I can't speak for all writers, but I can admit to a substantial dose of self-doubt. Some days, nothing worth reading is produced even after hours of hunting-and-pecking on my keyboard. On other days, I can hardly get my six trained typing fingers to move quickly enough to record the flood of ideas before they are lost. But even on those days when every creative piston is firing at maximum output, it might only take an episode of cleverly-written TV, or a chapter of someone else's work, to knock the affirmation of my work right out from under me.
Have you been there too?
It's not just writers. It happens to great cooks and wonderful stylists, to race car drivers, and singers, and dancers, and piano teachers. I tried to put everything into my mothering. I made my children's Halloween costumes and quiet books, read and sang until I was hoarse, tied receiving blankets around my neck so I could fly when we played super heroes, and snuggled under blankets while Ernie and Bert sang about brushing our teeth and turning off the lights.
I also canned bushels of fruit, sometimes staying up into the wee hours of the morning to complete that day's quota until I hated summer and early fall. And why did I have to have three hundred jars of fruit canned by the end of the season when there were still so many there from the previous year? I think it was because it was some quantiative measurement of my mothering and homemaking. It was something I could see and touch that told me I had gone the extra mile for my family, but also? It was a goodly number, one the older, expert homemakers would greet with respect. For some reason, at twenty-four, I thought I needed that.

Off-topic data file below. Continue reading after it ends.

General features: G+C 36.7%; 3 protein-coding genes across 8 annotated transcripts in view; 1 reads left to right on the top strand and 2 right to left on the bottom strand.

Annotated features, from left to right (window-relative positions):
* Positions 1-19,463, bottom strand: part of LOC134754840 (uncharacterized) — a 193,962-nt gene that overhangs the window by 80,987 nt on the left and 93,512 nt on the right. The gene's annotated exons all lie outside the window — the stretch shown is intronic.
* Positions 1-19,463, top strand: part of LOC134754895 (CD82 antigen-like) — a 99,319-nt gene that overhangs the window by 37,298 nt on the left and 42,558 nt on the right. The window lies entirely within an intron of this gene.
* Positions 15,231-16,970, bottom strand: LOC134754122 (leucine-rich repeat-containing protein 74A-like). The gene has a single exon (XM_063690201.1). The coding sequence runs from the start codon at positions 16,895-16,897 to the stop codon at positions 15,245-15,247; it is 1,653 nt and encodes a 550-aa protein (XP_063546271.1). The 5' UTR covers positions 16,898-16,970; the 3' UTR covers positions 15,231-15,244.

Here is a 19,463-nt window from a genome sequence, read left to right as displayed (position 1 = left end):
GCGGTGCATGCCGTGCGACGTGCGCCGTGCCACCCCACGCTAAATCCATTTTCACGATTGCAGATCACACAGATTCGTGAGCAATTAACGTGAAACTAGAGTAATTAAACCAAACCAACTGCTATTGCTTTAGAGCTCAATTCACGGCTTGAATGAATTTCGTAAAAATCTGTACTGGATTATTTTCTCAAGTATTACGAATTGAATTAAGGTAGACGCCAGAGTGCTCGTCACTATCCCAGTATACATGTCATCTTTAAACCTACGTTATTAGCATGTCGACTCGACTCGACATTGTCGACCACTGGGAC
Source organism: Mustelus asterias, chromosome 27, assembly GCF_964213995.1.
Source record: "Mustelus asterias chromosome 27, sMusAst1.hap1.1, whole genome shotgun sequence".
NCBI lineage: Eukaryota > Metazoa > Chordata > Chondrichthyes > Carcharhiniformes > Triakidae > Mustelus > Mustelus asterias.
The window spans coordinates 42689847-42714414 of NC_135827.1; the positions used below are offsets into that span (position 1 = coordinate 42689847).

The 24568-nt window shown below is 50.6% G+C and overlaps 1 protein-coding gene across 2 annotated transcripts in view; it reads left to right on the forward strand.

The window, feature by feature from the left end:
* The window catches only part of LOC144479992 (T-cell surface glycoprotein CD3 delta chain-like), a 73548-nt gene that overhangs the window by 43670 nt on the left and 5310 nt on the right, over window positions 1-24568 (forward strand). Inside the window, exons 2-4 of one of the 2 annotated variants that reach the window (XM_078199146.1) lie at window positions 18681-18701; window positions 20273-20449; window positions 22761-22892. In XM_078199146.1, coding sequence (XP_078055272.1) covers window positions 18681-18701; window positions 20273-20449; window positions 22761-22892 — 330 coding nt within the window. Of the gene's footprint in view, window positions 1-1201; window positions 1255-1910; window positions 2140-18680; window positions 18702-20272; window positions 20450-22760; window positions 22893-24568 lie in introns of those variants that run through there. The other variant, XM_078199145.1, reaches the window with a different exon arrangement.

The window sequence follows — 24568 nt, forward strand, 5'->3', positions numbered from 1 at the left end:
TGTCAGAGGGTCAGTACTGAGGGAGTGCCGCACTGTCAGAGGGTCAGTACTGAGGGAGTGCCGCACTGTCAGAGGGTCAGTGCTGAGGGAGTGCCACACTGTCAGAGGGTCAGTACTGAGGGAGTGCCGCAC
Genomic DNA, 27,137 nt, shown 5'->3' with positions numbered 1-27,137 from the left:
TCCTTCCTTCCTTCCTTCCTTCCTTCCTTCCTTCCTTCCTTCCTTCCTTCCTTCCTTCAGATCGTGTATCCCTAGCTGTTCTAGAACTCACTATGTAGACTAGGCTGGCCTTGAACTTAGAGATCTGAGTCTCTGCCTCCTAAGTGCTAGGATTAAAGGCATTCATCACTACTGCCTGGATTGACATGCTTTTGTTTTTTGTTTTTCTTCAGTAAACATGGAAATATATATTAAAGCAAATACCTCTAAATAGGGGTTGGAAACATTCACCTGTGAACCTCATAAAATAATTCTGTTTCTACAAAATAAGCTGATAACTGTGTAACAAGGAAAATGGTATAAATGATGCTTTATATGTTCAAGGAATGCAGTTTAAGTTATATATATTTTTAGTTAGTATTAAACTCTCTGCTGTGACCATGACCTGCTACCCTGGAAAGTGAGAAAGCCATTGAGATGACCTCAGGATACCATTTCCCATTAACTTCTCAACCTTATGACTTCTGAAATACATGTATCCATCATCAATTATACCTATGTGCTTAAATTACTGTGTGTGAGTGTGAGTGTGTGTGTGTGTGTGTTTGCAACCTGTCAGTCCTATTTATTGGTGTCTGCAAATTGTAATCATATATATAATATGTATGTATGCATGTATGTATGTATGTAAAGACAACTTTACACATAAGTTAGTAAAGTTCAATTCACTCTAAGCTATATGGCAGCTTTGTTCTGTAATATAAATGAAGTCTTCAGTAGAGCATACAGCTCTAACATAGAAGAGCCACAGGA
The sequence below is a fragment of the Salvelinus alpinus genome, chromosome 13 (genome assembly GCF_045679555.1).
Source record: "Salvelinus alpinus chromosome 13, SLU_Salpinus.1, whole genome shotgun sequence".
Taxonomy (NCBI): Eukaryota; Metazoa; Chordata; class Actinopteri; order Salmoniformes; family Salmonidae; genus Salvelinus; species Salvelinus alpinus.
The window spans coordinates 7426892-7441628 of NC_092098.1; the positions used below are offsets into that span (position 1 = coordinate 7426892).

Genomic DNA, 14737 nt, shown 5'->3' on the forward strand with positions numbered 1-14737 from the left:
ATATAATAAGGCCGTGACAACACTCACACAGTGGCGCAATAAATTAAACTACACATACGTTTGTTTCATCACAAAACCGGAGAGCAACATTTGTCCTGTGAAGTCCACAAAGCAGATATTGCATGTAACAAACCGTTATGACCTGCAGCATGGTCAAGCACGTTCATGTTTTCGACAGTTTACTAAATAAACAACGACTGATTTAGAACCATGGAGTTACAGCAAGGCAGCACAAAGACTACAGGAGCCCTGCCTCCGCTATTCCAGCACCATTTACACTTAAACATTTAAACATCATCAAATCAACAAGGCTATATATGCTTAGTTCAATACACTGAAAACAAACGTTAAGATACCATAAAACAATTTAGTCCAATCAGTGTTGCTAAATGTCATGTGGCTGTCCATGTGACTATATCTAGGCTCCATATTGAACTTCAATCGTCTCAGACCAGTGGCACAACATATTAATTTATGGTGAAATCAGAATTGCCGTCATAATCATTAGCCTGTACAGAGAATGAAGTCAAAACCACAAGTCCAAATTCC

Admiring can be helpful, but comparing is often bad. Oh, to get past the need to compare.
Maybe it was the crazy home I grew up in. We weren't the Cleavers. But oh, how I wanted to be June for my own little family. I looked for Junes at church, and patterned myself after them. Some of what I picked up was good, but the rush to be like them often left me glue-gunned scarred and exhausted and deflated.
I look around at the young mothers of today and say, "Embrace your uniqueness!" I can now proudly proclaim that I don't enjoy crafts. There! I admitted it! And guess what else? I buy canned fruit at the grocers! Man alive, was that a liberating change for me!
I like being fifty-something, but I don't want to be one of those women young mothers look at and compare themselves to. I surely don't want my daughters and daughters-in-law doing that to themselves. Admire a bit? Sure. I'd like that. And come to for advice now and then? Oh, yeah. I have a bit of that to share. But they are more confident than I was at their age, and more comfortable in their own skin. By and large, they have the very talents I always longed for and never attained. And that's why the Lord led me to writing. No glue guns involved, and no canning jars.
So today when I feel the need to compare a chapter to someone else's work, I'm going to be kind to myself. I'm going to own this moment, this talent, this chapter, and see it as a gift--something peaceful and fulfilling the Lord gave me, and I'm going to be thankful. Be kind to yourself today also!